Wednesday, September 01, 2010

The Interesting French Exchange XIII

1. e4!
I usually play 1. d4, but I took this decision because I knew that against 1. e4 my opponent always chooses the French Defence, which is also part of my repertoire.

1... e6
Now I do not care about the colour of my pieces!

Viktor Moskalenko: The Flexible French, New in Chess 2008

If I recall correctly Botvinnik counselled against letting our opponents play our favourite defences against us. Still, with due respect to Mikhail Moiseyevich, I have to say I'm with Moskalenko on this one.

I rarely play kings' pawn openings these days so I don't often get the White side of a French Defence any more, but if I know my opponent will answer 1. ... e6 I'll very likely switchback to 1. e4 just for that game. It doesn't always work out - in JB v Peter Lalic, Surrey League 2009 I managed to both mix up my move order and blunder a piece within minutes of the start - but usually I get the sense that I have more of a clue as to what's going on than is typically the case when I try to play chess.

For example, I had this game a couple of years ago:-

White to play
JB v AN Other
Slater-Kennington 2008

I'd reached similar positions previously, but never this exact one. Black's 10. ... f6 had surprised me a little and at first, try as I might, I couldn't find a way to prevent my centre collapsing after something like 11. ... fxe5, 12. fxe5 cxd4, 13. Nxd4 Ndxe5. Eventually I remembered an idea from a line in the Winawer I used to play as Black where White plays exf6 at a certain point then follows up by supporting his f-pawn with his g-pawn.

After 11. exf6 Qxf6, 12. g3 I'd expected mass exchanges on d4 and a decent endgame for me, but instead my opponent pushed his pawn to c4. I had considered this response but had dismissed without too much thought because it seemed to me that pushing the c-pawn, as is usually the case with this kind of French structure, releases all the pressure from White's centre and Black's queenside play will take far too long to organise to be genuinely threatening. As it happens, that turned out to be a pretty accurate assessment and I won the game by hammering away down the e-file and the h3-e6 diagonal. 1-0 to JB, then, the point courtesy of a familiarity with such positions gained by defending the French rather than attacking it.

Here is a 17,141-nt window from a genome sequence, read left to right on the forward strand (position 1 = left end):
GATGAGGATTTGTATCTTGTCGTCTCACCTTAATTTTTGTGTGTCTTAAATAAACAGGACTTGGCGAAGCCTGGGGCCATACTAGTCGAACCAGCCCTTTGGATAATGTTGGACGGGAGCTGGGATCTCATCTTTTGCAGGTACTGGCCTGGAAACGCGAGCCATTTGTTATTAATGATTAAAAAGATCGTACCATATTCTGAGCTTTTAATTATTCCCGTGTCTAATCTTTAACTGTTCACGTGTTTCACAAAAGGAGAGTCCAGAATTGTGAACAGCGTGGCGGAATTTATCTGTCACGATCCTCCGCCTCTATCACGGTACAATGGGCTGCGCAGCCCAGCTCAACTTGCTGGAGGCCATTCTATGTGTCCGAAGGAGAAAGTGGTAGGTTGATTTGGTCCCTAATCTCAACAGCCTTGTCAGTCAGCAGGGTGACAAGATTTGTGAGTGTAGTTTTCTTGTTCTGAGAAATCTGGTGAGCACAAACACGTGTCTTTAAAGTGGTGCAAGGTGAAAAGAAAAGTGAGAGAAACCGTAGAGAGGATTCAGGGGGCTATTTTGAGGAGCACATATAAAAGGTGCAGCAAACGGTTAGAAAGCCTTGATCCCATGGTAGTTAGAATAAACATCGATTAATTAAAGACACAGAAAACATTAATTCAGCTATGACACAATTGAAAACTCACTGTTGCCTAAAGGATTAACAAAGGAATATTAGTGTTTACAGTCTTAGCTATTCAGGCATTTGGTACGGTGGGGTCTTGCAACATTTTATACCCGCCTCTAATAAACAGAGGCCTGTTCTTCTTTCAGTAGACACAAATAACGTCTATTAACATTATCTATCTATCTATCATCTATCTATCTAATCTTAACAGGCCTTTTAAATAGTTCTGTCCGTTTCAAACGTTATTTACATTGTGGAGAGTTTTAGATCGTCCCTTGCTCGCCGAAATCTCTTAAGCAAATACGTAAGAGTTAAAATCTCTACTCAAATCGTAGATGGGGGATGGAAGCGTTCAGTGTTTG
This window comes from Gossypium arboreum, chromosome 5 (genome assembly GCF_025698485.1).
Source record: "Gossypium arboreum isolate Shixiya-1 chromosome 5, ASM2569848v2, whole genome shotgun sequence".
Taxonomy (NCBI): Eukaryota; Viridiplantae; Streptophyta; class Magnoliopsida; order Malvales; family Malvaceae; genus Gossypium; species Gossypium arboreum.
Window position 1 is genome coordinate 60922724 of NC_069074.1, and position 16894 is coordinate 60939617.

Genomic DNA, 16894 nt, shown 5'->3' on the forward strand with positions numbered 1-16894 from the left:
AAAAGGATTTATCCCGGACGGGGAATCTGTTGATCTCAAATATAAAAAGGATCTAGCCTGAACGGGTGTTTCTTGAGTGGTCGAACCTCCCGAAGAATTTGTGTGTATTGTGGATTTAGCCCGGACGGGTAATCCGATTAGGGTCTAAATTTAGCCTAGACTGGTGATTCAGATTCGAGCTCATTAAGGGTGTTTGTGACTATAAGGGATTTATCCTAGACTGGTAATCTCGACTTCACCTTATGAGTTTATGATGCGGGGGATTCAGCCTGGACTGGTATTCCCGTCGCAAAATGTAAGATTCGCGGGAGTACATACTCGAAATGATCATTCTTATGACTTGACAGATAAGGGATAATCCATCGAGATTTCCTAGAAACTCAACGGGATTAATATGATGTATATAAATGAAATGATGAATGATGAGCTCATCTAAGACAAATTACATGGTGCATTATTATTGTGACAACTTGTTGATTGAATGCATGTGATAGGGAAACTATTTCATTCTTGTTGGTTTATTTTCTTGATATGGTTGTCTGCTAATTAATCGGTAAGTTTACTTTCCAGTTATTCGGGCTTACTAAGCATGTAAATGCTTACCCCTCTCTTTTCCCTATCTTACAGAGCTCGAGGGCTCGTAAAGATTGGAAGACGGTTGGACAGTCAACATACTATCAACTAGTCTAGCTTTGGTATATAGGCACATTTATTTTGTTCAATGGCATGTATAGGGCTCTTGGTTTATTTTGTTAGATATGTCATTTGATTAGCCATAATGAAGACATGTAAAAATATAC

Not your author's finest hour

Perhaps, though, there are some amongst our esteemed and valued readership who are currently thinking, "This is all very well but it's got jigger all to do with the French Exchange." Well, as Jules might say, allow me to retort ...

Last week, the Ginger GM's newly released Killer French DVDs dropped into my letter box. I'll have more to say about them in due course, but, for now, suffice to say I did what any right-thinking person would do when provided with some new material on the French Defence: I immediately looked up what Williams has to say about the Exchange.